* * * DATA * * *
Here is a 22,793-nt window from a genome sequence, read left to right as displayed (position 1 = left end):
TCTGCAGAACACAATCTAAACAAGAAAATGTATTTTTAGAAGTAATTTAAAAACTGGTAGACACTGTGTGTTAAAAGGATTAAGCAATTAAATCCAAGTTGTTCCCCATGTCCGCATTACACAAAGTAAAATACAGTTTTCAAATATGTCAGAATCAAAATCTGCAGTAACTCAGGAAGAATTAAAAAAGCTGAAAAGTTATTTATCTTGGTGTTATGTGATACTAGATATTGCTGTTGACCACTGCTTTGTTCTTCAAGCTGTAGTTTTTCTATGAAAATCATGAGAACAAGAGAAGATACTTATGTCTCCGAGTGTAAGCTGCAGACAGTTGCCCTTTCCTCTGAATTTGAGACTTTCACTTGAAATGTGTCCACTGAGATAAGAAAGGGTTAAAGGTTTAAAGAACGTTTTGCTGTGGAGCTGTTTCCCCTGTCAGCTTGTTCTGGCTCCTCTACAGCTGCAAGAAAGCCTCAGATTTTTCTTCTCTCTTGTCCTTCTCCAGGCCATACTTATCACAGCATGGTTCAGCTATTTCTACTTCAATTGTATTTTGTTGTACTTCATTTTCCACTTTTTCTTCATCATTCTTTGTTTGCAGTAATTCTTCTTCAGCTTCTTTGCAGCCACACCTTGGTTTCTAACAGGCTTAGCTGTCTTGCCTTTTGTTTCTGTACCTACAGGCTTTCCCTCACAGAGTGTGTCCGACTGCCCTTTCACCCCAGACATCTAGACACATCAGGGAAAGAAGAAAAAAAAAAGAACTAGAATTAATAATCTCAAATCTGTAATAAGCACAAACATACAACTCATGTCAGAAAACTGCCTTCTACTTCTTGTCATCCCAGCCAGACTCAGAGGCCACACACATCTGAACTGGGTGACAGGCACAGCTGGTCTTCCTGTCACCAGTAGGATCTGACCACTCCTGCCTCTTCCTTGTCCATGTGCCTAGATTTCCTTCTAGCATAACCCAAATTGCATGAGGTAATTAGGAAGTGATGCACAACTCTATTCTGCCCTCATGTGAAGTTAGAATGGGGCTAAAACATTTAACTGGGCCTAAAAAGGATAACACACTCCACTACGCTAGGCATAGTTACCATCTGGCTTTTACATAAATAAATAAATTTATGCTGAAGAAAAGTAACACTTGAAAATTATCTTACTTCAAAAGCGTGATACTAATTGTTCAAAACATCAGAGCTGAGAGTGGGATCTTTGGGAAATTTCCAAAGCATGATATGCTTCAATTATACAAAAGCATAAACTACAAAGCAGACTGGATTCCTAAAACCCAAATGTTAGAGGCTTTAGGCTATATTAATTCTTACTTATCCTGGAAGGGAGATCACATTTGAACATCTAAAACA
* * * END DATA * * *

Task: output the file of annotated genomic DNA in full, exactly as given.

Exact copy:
Here is a 22,793-nt window from a genome sequence, read left to right as displayed (position 1 = left end):
TCTGCAGAACACAATCTAAACAAGAAAATGTATTTTTAGAAGTAATTTAAAAACTGGTAGACACTGTGTGTTAAAAGGATTAAGCAATTAAATCCAAGTTGTTCCCCATGTCCGCATTACACAAAGTAAAATACAGTTTTCAAATATGTCAGAATCAAAATCTGCAGTAACTCAGGAAGAATTAAAAAAGCTGAAAAGTTATTTATCTTGGTGTTATGTGATACTAGATATTGCTGTTGACCACTGCTTTGTTCTTCAAGCTGTAGTTTTTCTATGAAAATCATGAGAACAAGAGAAGATACTTATGTCTCCGAGTGTAAGCTGCAGACAGTTGCCCTTTCCTCTGAATTTGAGACTTTCACTTGAAATGTGTCCACTGAGATAAGAAAGGGTTAAAGGTTTAAAGAACGTTTTGCTGTGGAGCTGTTTCCCCTGTCAGCTTGTTCTGGCTCCTCTACAGCTGCAAGAAAGCCTCAGATTTTTCTTCTCTCTTGTCCTTCTCCAGGCCATACTTATCACAGCATGGTTCAGCTATTTCTACTTCAATTGTATTTTGTTGTACTTCATTTTCCACTTTTTCTTCATCATTCTTTGTTTGCAGTAATTCTTCTTCAGCTTCTTTGCAGCCACACCTTGGTTTCTAACAGGCTTAGCTGTCTTGCCTTTTGTTTCTGTACCTACAGGCTTTCCCTCACAGAGTGTGTCCGACTGCCCTTTCACCCCAGACATCTAGACACATCAGGGAAAGAAGAAAAAAAAAAGAACTAGAATTAATAATCTCAAATCTGTAATAAGCACAAACATACAACTCATGTCAGAAAACTGCCTTCTACTTCTTGTCATCCCAGCCAGACTCAGAGGCCACACACATCTGAACTGGGTGACAGGCACAGCTGGTCTTCCTGTCACCAGTAGGATCTGACCACTCCTGCCTCTTCCTTGTCCATGTGCCTAGATTTCCTTCTAGCATAACCCAAATTGCATGAGGTAATTAGGAAGTGATGCACAACTCTATTCTGCCCTCATGTGAAGTTAGAATGGGGCTAAAACATTTAACTGGGCCTAAAAAGGATAACACACTCCACTACGCTAGGCATAGTTACCATCTGGCTTTTACATAAATAAATAAATTTATGCTGAAGAAAAGTAACACTTGAAAATTATCTTACTTCAAAAGCGTGATACTAATTGTTCAAAACATCAGAGCTGAGAGTGGGATCTTTGGGAAATTTCCAAAGCATGATATGCTTCAATTATACAAAAGCATAAACTACAAAGCAGACTGGATTCCTAAAACCCAAATGTTAGAGGCTTTAGGCTATATTAATTCTTACTTATCCTGGAAGGGAGATCACATTTGAACATCTAAAACA